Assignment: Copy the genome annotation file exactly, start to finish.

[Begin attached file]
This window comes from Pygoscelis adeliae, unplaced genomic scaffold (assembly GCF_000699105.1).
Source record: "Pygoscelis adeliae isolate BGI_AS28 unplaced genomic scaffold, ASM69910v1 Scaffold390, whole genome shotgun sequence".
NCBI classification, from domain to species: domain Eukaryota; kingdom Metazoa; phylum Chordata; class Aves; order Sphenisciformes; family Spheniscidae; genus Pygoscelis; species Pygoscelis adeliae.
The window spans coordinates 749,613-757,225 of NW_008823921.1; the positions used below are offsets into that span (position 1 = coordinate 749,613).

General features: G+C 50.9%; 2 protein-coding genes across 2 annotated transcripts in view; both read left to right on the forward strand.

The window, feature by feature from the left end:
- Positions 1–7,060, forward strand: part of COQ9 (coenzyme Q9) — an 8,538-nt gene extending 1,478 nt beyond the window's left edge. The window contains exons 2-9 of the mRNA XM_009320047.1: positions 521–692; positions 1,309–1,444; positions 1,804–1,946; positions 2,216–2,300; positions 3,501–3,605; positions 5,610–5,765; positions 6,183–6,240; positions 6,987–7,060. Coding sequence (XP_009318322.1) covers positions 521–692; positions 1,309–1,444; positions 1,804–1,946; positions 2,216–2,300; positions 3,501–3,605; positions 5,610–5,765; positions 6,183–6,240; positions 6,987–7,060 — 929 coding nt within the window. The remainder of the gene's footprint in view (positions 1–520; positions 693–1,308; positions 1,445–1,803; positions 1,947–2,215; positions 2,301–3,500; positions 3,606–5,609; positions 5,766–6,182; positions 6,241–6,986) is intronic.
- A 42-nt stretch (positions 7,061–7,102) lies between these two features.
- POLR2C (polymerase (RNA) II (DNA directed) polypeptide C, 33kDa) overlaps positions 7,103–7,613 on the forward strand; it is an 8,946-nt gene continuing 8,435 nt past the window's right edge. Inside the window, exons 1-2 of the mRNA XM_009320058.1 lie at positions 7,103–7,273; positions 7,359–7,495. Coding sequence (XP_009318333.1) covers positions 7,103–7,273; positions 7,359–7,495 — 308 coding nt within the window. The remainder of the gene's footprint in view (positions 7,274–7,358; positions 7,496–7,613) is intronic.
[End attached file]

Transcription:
This window comes from Pygoscelis adeliae, unplaced genomic scaffold (assembly GCF_000699105.1).
Source record: "Pygoscelis adeliae isolate BGI_AS28 unplaced genomic scaffold, ASM69910v1 Scaffold390, whole genome shotgun sequence".
NCBI classification, from domain to species: domain Eukaryota; kingdom Metazoa; phylum Chordata; class Aves; order Sphenisciformes; family Spheniscidae; genus Pygoscelis; species Pygoscelis adeliae.
The window spans coordinates 749,613-757,225 of NW_008823921.1; the positions used below are offsets into that span (position 1 = coordinate 749,613).

General features: G+C 50.9%; 2 protein-coding genes across 2 annotated transcripts in view; both read left to right on the forward strand.

The window, feature by feature from the left end:
- Positions 1–7,060, forward strand: part of COQ9 (coenzyme Q9) — an 8,538-nt gene extending 1,478 nt beyond the window's left edge. The window contains exons 2-9 of the mRNA XM_009320047.1: positions 521–692; positions 1,309–1,444; positions 1,804–1,946; positions 2,216–2,300; positions 3,501–3,605; positions 5,610–5,765; positions 6,183–6,240; positions 6,987–7,060. Coding sequence (XP_009318322.1) covers positions 521–692; positions 1,309–1,444; positions 1,804–1,946; positions 2,216–2,300; positions 3,501–3,605; positions 5,610–5,765; positions 6,183–6,240; positions 6,987–7,060 — 929 coding nt within the window. The remainder of the gene's footprint in view (positions 1–520; positions 693–1,308; positions 1,445–1,803; positions 1,947–2,215; positions 2,301–3,500; positions 3,606–5,609; positions 5,766–6,182; positions 6,241–6,986) is intronic.
- A 42-nt stretch (positions 7,061–7,102) lies between these two features.
- POLR2C (polymerase (RNA) II (DNA directed) polypeptide C, 33kDa) overlaps positions 7,103–7,613 on the forward strand; it is an 8,946-nt gene continuing 8,435 nt past the window's right edge. Inside the window, exons 1-2 of the mRNA XM_009320058.1 lie at positions 7,103–7,273; positions 7,359–7,495. Coding sequence (XP_009318333.1) covers positions 7,103–7,273; positions 7,359–7,495 — 308 coding nt within the window. The remainder of the gene's footprint in view (positions 7,274–7,358; positions 7,496–7,613) is intronic.